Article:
This article is part of our Member Blog Series, which showcases Playful Pittsburgh Collaborative Members' efforts and commitment to ensure that play is a critical element in the lives of people of all ages. Each month, a different member organization will share their take on how play is a part of the work they do. The Playful Pittsburgh Collaborative hopes that these stories of play from our diverse set of member organizations will encourage and inspire leaders in communities, businesses, schools, and families to prioritize play every day.
On Wednesday, October 18, a remarkable thing happened.
James Brown songs boomed down the block. Kazoos, cowbells, and hats with plumes paraded back and forth across the street. Children, older adults, and everyone in between danced and carried signs reading “Watch for Crossing Neighbors” or “Drive like your Nonna lives here.” If you were passing through the Bloomfield Bridge Intersection after work that day, it’s possible you even glimpsed a hula-hooping dinosaur.
Why all the mayhem and silliness? Because play attracts attention. It builds relationships. It sparks change.
This was Pittsburgh’s third performance of The Crossings, a series of pop-up street performances that build visibility around pedestrian safety for all ages and abilities. The events are organized by Lively Pittsburgh and part of a countywide movement called Age-Friendly Greater Pittsburgh. The Age-Friendly initiative, which is led by Southwestern Pennsylvania Partnership for Aging (SWPPA), brings people of all ages together to make their neighborhoods more inclusive and respectful of every generation. The Crossings is Action Item #1 in the newly-released Age-Friendly Greater PGH Action Plan, which was recently approved by the World Health Organization and AARP.
On this particular Wednesday, more than 90 residents and advocates came out to the intersection where Liberty Avenue, Main Street, Howley Street, and the Bloomfield Bridge meet in a starfish-shaped web of traffic. Many Bloomfield residents go out of their way to avoid walking or biking through this confusing mass of motion and activity. Ted Cmarada of Lively Pittsburgh described the Bloomfield Bridge Intersection as the most dangerous of the three locations where The Crossings has been performed in the city.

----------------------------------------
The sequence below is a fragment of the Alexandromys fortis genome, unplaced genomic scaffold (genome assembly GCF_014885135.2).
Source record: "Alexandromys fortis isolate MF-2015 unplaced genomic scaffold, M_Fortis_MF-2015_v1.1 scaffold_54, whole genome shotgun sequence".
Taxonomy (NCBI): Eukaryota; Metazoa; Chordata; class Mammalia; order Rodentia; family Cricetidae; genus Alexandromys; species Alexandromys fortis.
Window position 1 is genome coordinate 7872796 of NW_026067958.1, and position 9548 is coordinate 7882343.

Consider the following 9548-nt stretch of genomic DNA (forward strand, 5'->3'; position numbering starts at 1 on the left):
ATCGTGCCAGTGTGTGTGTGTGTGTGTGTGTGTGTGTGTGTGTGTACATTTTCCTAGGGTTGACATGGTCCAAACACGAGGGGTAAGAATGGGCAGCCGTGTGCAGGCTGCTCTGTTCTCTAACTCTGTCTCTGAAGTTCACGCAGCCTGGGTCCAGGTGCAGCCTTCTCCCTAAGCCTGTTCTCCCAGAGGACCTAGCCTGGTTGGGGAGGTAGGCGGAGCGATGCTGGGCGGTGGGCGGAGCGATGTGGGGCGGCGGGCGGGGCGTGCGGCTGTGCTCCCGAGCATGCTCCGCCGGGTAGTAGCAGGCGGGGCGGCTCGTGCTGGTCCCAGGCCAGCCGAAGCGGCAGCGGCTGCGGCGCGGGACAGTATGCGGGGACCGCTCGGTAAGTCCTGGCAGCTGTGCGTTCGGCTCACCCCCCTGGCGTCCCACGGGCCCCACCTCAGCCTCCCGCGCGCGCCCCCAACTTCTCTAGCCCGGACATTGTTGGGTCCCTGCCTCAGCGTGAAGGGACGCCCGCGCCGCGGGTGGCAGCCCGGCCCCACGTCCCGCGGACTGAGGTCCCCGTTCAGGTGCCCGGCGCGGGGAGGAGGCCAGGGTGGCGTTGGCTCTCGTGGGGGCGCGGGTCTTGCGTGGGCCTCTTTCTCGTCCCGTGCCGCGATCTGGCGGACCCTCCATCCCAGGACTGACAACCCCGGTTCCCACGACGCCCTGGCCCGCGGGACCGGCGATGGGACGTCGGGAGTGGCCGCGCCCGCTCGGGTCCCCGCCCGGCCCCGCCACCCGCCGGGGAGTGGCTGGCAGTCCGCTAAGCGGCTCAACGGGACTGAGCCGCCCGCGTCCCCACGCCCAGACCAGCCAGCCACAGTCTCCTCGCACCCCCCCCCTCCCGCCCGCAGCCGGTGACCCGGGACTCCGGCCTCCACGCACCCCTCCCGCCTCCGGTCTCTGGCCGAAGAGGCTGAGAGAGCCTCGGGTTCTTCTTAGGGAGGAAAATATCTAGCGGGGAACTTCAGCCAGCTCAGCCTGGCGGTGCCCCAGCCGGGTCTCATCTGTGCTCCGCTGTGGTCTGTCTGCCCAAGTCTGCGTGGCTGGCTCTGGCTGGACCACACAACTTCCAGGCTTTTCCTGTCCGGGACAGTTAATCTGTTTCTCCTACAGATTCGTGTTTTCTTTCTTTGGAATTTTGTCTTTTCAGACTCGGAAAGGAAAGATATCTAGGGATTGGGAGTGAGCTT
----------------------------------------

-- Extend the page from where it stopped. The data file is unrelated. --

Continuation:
Part of the importance of a safe Bloomfield Bridge intersection is its proximity to many sites of play, among them a community swimming pool, hockey rink, baseball field, and elementary school. And with nearly 20% of residents ages 60 and older, Bloomfield is one of the 10 oldest neighborhoods in Pittsburgh. Age doesn’t necessarily mean that folks are in need of help, but Bloomfield’s diversity in age and ability is a call for safer, more walkable streets—for everyone. An intersection that’s easier for a 90-year-old to navigate is easier for a parent pushing a stroller or someone lugging home grocery bags.
The Crossings is principally about welcoming play and silliness into the world of advocacy, but also remaining cognizant of what’s at stake. Several local residents said they came out to this performance of The Crossings because they, or someone they love, had been hit by a car in Bloomfield or nearby Lawrenceville. When Age-Friendly Greater Pittsburgh brought The Crossings to Lawrenceville last spring, a 72-year-old woman named Rose crossed her street for the first time in her five-and-a-half years of living there. Rose uses a wheelchair, and the lightning-fast Penn Avenue traffic makes it dangerous for her to enter the crosswalk immediately in front of her home.
How can we play in our neighborhoods if we can’t walk, bike, drive, or wheel around securely?
Part of the mission of The Crossings is to build visibility, but the performances are also meant to ignite change. The Bloomfield Development Corporation (BDC), with the help of Bloomfield Livable Streets, is administering a survey that will yield specific policy proposals to make it safer. As of today, they’ve received more than 700 responses. If you know the intersection, think about sharing your thoughts and helping them reach their goal of 1,000. Five University of Pittsburgh students from the Masters of Social Work program are also helping the BDC conduct and analyze a traffic study of the intersection that will include vehicle, pedestrian, and crash data. The group will distill the study and survey results into a report for the Mayor’s Office, City Council, and the Urban Redevelopment Authority of Pittsburgh (URA).
As Bloomfield residents know, this intersection is in dire need of creative reconsideration. We perform The Crossings because it keeps play for all ages at the center of that process. So the next time you see us out there with our feather boas and our bells and our tambourines, we hope you’ll stop, just for a minute, and play alongside us.